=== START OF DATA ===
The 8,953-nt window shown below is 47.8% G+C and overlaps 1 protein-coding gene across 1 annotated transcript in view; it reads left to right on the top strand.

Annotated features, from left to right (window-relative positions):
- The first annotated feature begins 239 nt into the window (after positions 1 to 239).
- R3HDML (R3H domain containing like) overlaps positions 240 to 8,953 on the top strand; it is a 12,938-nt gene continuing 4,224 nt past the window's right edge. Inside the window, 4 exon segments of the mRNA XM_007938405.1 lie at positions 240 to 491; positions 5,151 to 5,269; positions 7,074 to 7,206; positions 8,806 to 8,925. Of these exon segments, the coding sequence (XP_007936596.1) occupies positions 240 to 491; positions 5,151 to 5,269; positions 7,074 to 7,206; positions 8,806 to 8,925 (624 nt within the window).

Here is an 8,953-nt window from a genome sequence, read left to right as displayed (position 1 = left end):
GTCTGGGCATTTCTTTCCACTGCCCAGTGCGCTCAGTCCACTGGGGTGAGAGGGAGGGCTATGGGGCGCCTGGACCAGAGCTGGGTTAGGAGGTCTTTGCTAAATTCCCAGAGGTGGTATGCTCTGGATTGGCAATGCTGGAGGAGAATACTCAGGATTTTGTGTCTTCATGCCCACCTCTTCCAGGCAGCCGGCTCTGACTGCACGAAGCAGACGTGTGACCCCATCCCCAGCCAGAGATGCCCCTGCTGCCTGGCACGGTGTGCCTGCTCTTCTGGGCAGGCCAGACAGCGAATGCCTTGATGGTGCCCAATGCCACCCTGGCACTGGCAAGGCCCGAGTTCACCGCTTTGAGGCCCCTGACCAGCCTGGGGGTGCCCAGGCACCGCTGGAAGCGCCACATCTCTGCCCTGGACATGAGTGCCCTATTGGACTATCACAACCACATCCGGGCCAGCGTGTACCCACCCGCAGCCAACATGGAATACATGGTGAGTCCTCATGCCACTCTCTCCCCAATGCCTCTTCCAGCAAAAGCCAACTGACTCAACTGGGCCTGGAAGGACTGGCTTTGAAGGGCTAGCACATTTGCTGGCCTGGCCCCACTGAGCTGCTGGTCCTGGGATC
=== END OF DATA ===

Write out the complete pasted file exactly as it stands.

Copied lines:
The 8,953-nt window shown below is 47.8% G+C and overlaps 1 protein-coding gene across 1 annotated transcript in view; it reads left to right on the top strand.

Annotated features, from left to right (window-relative positions):
- The first annotated feature begins 239 nt into the window (after positions 1 to 239).
- R3HDML (R3H domain containing like) overlaps positions 240 to 8,953 on the top strand; it is a 12,938-nt gene continuing 4,224 nt past the window's right edge. Inside the window, 4 exon segments of the mRNA XM_007938405.1 lie at positions 240 to 491; positions 5,151 to 5,269; positions 7,074 to 7,206; positions 8,806 to 8,925. Of these exon segments, the coding sequence (XP_007936596.1) occupies positions 240 to 491; positions 5,151 to 5,269; positions 7,074 to 7,206; positions 8,806 to 8,925 (624 nt within the window).

Here is an 8,953-nt window from a genome sequence, read left to right as displayed (position 1 = left end):
GTCTGGGCATTTCTTTCCACTGCCCAGTGCGCTCAGTCCACTGGGGTGAGAGGGAGGGCTATGGGGCGCCTGGACCAGAGCTGGGTTAGGAGGTCTTTGCTAAATTCCCAGAGGTGGTATGCTCTGGATTGGCAATGCTGGAGGAGAATACTCAGGATTTTGTGTCTTCATGCCCACCTCTTCCAGGCAGCCGGCTCTGACTGCACGAAGCAGACGTGTGACCCCATCCCCAGCCAGAGATGCCCCTGCTGCCTGGCACGGTGTGCCTGCTCTTCTGGGCAGGCCAGACAGCGAATGCCTTGATGGTGCCCAATGCCACCCTGGCACTGGCAAGGCCCGAGTTCACCGCTTTGAGGCCCCTGACCAGCCTGGGGGTGCCCAGGCACCGCTGGAAGCGCCACATCTCTGCCCTGGACATGAGTGCCCTATTGGACTATCACAACCACATCCGGGCCAGCGTGTACCCACCCGCAGCCAACATGGAATACATGGTGAGTCCTCATGCCACTCTCTCCCCAATGCCTCTTCCAGCAAAAGCCAACTGACTCAACTGGGCCTGGAAGGACTGGCTTTGAAGGGCTAGCACATTTGCTGGCCTGGCCCCACTGAGCTGCTGGTCCTGGGATC